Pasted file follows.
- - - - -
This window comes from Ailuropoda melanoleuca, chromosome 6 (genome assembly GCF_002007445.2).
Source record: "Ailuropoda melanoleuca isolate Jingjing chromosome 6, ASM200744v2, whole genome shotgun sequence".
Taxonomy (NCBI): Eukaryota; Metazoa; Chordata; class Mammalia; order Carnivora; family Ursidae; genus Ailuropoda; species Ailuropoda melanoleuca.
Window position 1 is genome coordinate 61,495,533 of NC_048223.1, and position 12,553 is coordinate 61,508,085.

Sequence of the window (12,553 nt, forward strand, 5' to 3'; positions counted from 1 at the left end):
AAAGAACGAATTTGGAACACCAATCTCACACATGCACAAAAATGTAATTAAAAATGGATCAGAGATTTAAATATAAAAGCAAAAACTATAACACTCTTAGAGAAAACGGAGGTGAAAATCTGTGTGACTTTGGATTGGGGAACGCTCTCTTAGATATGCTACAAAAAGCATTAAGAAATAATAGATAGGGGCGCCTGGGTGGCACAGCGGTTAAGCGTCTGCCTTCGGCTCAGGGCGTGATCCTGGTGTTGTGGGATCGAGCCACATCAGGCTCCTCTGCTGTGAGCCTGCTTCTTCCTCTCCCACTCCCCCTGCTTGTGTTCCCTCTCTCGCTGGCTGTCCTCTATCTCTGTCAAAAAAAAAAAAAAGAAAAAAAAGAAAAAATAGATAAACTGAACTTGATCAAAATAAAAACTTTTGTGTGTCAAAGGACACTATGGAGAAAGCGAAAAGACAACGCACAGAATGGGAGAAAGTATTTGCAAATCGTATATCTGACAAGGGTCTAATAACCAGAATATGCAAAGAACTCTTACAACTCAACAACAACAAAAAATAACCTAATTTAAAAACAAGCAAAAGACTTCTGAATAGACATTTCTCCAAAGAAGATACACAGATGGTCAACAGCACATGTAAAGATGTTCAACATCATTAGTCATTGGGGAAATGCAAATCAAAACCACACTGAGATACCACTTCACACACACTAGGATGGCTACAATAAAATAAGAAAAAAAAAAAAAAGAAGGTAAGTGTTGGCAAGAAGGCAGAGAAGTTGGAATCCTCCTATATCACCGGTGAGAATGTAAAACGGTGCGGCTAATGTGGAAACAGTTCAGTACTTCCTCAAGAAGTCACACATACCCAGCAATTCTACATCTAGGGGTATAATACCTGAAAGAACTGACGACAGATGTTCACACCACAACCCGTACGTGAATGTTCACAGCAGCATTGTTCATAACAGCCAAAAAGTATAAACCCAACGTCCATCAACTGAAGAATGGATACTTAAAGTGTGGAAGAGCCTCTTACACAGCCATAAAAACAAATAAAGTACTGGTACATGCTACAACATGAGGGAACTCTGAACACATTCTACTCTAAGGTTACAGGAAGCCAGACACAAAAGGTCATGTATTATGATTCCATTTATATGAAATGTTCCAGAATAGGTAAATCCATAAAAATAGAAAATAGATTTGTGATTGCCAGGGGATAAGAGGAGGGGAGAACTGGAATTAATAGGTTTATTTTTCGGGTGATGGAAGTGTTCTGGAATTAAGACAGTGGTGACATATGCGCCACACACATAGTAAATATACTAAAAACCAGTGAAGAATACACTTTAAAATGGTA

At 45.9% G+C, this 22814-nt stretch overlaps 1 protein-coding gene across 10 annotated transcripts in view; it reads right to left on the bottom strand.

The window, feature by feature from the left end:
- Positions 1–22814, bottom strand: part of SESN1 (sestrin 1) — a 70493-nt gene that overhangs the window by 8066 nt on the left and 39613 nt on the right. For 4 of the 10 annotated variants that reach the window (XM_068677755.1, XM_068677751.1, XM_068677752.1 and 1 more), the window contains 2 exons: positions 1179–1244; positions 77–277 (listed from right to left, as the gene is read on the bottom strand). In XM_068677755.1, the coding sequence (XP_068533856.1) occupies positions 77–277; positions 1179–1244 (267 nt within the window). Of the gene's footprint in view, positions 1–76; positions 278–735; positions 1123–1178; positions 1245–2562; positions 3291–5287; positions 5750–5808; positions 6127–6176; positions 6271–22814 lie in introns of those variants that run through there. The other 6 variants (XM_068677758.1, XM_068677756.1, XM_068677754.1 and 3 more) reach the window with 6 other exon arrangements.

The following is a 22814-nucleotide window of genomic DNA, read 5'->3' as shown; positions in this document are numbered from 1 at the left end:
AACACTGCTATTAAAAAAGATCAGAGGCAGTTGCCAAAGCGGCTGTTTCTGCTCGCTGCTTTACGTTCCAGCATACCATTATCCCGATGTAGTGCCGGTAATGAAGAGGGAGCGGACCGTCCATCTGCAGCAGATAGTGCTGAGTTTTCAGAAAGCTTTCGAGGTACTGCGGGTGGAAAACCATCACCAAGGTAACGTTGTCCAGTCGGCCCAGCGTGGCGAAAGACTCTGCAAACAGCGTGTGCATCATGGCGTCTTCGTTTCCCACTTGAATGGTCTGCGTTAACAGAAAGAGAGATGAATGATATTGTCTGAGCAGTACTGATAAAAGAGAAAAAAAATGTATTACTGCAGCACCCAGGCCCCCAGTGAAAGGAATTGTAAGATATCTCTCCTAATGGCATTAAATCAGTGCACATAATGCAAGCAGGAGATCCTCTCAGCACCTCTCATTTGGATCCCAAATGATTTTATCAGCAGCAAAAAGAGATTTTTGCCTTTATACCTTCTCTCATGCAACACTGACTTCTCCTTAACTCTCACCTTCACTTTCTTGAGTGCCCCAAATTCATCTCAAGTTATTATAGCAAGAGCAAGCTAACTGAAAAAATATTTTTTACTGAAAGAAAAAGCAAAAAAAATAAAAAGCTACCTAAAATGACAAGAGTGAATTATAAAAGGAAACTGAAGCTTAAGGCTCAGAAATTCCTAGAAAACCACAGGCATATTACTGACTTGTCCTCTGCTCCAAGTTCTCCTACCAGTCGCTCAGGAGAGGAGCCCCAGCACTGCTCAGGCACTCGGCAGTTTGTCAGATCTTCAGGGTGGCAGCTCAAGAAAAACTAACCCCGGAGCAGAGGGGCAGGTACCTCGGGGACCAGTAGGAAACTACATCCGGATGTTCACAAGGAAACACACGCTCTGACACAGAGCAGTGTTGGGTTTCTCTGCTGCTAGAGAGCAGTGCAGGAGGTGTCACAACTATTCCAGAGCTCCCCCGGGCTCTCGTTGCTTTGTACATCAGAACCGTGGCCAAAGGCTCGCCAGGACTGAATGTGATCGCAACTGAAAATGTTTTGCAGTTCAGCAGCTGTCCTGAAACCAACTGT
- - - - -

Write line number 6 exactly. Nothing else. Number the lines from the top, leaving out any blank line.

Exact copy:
AAAGAACGAATTTGGAACACCAATCTCACACATGCACAAAAATGTAATTAAAAATGGATCAGAGATTTAAATATAAAAGCAAAAACTATAACACTCTTAGAGAAAACGGAGGTGAAAATCTGTGTGACTTTGGATTGGGGAACGCTCTCTTAGATATGCTACAAAAAGCATTAAGAAATAATAGATAGGGGCGCCTGGGTGGCACAGCGGTTAAGCGTCTGCCTTCGGCTCAGGGCGTGATCCTGGTGTTGTGGGATCGAGCCACATCAGGCTCCTCTGCTGTGAGCCTGCTTCTTCCTCTCCCACTCCCCCTGCTTGTGTTCCCTCTCTCGCTGGCTGTCCTCTATCTCTGTCAAAAAAAAAAAAAAGAAAAAAAAGAAAAAATAGATAAACTGAACTTGATCAAAATAAAAACTTTTGTGTGTCAAAGGACACTATGGAGAAAGCGAAAAGACAACGCACAGAATGGGAGAAAGTATTTGCAAATCGTATATCTGACAAGGGTCTAATAACCAGAATATGCAAAGAACTCTTACAACTCAACAACAACAAAAAATAACCTAATTTAAAAACAAGCAAAAGACTTCTGAATAGACATTTCTCCAAAGAAGATACACAGATGGTCAACAGCACATGTAAAGATGTTCAACATCATTAGTCATTGGGGAAATGCAAATCAAAACCACACTGAGATACCACTTCACACACACTAGGATGGCTACAATAAAATAAGAAAAAAAAAAAAAAGAAGGTAAGTGTTGGCAAGAAGGCAGAGAAGTTGGAATCCTCCTATATCACCGGTGAGAATGTAAAACGGTGCGGCTAATGTGGAAACAGTTCAGTACTTCCTCAAGAAGTCACACATACCCAGCAATTCTACATCTAGGGGTATAATACCTGAAAGAACTGACGACAGATGTTCACACCACAACCCGTACGTGAATGTTCACAGCAGCATTGTTCATAACAGCCAAAAAGTATAAACCCAACGTCCATCAACTGAAGAATGGATACTTAAAGTGTGGAAGAGCCTCTTACACAGCCATAAAAACAAATAAAGTACTGGTACATGCTACAACATGAGGGAACTCTGAACACATTCTACTCTAAGGTTACAGGAAGCCAGACACAAAAGGTCATGTATTATGATTCCATTTATATGAAATGTTCCAGAATAGGTAAATCCATAAAAATAGAAAATAGATTTGTGATTGCCAGGGGATAAGAGGAGGGGAGAACTGGAATTAATAGGTTTATTTTTCGGGTGATGGAAGTGTTCTGGAATTAAGACAGTGGTGACATATGCGCCACACACATAGTAAATATACTAAAAACCAGTGAAGAATACACTTTAAAATGGTA